Loneliness Vs Being Alone

Have you ever been happy to be by yourself? Has there been another time when you were by yourself, but wishing for the company of others?

And the people stayed home. And read books, and listened, and rested, and exercised, and made art, and played games, and learned new ways of being, and were still. And listened more deeply. Some meditated, some prayed, some danced. Some met their shadows. And the people began to think differently.

And the people healed. And, in the absence of people living in ignorant, dangerous, mindless, and heartless ways, the earth began to heal.

And when the danger passed, and the people joined together again, they grieved their losses, and made new choices, and dreamed new images, and created new ways to live and heal the earth fully, as they had been healed.

Kitty O’Meara

This little prose appeared and went viral during the first wave of the Coronavirus pandemic.

As an only child I have never experienced the joys of sibling rivalry nor the shared thought exchange to overthrow the parental dictatorship. That blood bond which only siblings share. Fighting one minute then the ceasefire as parental control takes over and that only solidifies the bond.

During these surreal times, with the world approaching a “new normal” I feel there needs to be a clear dissociation between being alone or being on your own and a feeling of loneliness. Many people seem to mix these states of mind are only too keen to lump them together and view them in a similar manner. I feel this is a very ill informed and all too common misconception. Being alone is the actuality of not having a physical and meaningful interaction with another individual. Being lonely is a psychological state of mind that is characterised by an often miserable feeling that happens when social relationships are (self-)perceived to be less in quantity and quality than what you crave. Thus, the social contact you have at a given time does not give you any fulfilment. Now, do you see the difference? Someone can be alone but not lonely and someone can feel lonely even when surrounded by people.

As we have been navigating the covid pandemic more and more people have been thrust into isolation and they at times have had no actual tangible human contact for weeks. It’s not good for the psyche not good for the soul. All of our lives are centred around a certain amount of social interactions and physical proximity. Even the most socially awkward and introverted of us would still enjoy even a limited amount of social contact and that was now denied.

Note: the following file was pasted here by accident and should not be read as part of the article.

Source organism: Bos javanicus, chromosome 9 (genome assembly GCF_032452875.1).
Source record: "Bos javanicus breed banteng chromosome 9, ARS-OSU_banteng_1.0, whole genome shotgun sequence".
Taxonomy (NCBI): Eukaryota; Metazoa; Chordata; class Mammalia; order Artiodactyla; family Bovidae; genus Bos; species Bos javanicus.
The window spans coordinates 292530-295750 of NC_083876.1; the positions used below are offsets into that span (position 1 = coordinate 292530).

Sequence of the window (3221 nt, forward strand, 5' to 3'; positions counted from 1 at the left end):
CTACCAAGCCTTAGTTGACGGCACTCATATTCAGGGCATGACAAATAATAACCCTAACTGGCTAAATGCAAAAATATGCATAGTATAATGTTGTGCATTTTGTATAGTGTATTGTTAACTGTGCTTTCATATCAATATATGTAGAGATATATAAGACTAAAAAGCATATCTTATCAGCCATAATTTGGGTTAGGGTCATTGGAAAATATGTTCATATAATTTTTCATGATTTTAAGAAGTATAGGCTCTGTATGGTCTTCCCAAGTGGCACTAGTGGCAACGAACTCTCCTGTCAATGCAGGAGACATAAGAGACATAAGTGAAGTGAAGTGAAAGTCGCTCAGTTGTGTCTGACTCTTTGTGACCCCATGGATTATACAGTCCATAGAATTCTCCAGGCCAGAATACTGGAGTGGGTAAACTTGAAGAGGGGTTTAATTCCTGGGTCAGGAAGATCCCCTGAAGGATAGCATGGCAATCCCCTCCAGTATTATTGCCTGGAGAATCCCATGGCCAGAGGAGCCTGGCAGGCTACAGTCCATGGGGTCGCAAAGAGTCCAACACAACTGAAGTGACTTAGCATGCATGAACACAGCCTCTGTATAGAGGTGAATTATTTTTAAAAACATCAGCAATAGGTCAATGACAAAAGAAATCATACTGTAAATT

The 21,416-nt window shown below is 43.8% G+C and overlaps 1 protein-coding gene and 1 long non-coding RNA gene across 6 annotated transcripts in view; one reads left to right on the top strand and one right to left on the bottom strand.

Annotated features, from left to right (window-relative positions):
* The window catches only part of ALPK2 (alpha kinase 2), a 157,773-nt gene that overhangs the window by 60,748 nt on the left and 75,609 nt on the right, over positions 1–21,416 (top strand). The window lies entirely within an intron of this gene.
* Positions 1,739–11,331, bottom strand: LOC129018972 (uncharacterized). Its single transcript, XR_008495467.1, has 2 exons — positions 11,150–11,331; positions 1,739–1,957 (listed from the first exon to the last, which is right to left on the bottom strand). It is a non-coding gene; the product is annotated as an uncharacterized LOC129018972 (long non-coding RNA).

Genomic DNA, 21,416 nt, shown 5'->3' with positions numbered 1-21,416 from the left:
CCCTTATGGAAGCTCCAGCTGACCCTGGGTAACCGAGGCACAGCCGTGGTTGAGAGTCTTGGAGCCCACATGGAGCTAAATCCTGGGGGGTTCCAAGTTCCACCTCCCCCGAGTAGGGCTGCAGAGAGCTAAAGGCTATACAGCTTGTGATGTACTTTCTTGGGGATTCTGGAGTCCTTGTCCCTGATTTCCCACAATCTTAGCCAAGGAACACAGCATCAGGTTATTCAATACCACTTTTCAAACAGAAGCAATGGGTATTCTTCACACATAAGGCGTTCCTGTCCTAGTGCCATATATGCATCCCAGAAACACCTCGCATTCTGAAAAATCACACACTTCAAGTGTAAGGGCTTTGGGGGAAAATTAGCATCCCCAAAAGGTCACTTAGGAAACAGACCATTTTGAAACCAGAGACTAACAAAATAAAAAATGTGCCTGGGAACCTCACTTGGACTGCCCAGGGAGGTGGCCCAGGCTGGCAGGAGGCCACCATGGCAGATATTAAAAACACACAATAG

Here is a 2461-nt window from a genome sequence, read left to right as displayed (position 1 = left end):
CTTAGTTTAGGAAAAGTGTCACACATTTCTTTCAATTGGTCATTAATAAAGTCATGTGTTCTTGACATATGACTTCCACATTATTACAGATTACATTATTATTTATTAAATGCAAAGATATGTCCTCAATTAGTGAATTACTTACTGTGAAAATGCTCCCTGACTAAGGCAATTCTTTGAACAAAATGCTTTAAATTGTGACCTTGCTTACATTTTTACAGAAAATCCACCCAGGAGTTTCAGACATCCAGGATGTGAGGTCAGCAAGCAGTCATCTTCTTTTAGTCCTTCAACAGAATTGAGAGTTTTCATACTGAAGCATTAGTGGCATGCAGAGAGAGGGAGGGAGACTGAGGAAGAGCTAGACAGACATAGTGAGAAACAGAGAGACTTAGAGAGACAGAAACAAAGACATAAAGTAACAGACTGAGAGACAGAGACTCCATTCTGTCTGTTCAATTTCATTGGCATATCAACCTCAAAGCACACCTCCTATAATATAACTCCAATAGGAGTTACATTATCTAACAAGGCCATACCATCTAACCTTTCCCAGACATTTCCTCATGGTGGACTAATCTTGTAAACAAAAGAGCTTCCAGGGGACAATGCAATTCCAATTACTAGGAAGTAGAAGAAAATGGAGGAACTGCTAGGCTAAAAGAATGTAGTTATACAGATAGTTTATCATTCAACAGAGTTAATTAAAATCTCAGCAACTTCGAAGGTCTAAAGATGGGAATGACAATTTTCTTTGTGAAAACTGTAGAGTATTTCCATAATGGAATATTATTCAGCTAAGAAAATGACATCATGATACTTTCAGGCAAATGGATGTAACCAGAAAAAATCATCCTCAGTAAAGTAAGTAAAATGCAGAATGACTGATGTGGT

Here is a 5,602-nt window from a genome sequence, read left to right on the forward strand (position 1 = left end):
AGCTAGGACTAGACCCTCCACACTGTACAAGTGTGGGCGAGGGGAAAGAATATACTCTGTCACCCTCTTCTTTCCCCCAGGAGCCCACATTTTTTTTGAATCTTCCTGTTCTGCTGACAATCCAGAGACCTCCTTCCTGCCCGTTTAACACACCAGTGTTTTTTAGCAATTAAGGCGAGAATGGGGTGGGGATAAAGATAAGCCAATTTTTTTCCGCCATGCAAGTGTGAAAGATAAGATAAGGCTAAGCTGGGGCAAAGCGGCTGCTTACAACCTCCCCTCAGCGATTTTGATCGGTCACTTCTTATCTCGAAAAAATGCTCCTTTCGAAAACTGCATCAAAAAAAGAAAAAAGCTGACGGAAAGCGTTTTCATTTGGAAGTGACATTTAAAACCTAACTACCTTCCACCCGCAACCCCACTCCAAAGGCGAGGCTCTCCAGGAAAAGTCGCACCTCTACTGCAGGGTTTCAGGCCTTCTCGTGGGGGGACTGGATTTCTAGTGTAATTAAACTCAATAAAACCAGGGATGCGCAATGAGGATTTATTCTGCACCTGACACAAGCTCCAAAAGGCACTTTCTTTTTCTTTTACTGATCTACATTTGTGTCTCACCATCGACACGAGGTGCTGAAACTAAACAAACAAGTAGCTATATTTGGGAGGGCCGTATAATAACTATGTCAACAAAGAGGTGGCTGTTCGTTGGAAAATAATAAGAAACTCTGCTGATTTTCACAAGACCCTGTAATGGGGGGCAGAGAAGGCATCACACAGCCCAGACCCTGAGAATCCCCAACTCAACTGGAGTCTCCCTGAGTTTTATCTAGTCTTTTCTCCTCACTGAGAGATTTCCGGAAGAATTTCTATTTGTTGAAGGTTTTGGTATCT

Long-term feelings of loneliness can have similar detriment to your body in the same way smoking or obesity can. Furthermore, extended periods of social isolation can lead to post-traumatic stress disorder, anxiousness, addiction, fear, and more than a few more unpleasant things. That’s why I feel it is important not to associate being alone and being lonely. I do sometimes feel very alone in this world but very seldom lonely. I think being an only child you become adapt to finding ways to amuse yourself such as immersing myself in music or latterly my writing and thus enjoying your own company but this is getting used to being alone not being lonely.

“If you’re lonely when you’re alone, you’re in bad company”

Jean-Paul Sartre

“People think being alone makes you lonely, but I don’t think that’s true. Being surrounded by the wrong people is the loneliest thing in the world.”

Kim Culbertson

Being lonely is not just an emotion reserved for those who are single or alone. But there are ways to work through it. 

It’s very common that people find themselves in long-term relationships feeling lonely.

There are some of the factors that can lead to feeling lonely in a marriage or relationship:

  • Intimacy fizzles: Some relationships just lose their spark and it will eventually die. If you feel a loss of connection and affection, you may be left simply going through the motions. Intimacy and that is so much more than just sexual aspect. This plays a big part in getting deeply connected. Without this feeling of connection to your partner then you may start to feel a sense of isolation and separation, which may lead to feelings of loneliness.
  • Incompatibility: Couples who get together and ultimately find they are not compatible may end up in a dead-end relationship. This causes resentment, intolerance, impatience, and unhappiness can replace what was once possibly a blissful existence. If you end up in a relationship like this, loneliness could be among the emotions and feelings that bubble up to the surface.
  • Emotional issues: Issues like substance use and depression can introduce loneliness into the relationship. Mental health for both you and your partner is important and if you feel it is being compromised talk to someone.
  • Physical or emotional abuse: Any kind of abuse in a relationship can certainly lead to loneliness, but it can also lead to depression, substance use, and injury, as well. If there is abuse occurring now or in the past, I urge anyone reading this to talk about it as you need to get help to deal with it.

My overwhelming advice here and I’m talking from personal experience is

It is much easier being on your own than feeling alone in a relationship. A partner that doesn’t give you what you need is not a partner. Learn to be your own best friend. You are stronger, more resilient and more confident from being alone.

If you are reading this and feel you need someone to reach out to. Please feel free to contact me. Contact details are on the about section. Links to social media too.

“To live a spiritual life we must first find the courage to enter into the desert of our loneliness and to change it by gentle and persistent efforts into a garden of solitude.”

Henri J.M. Nouwen

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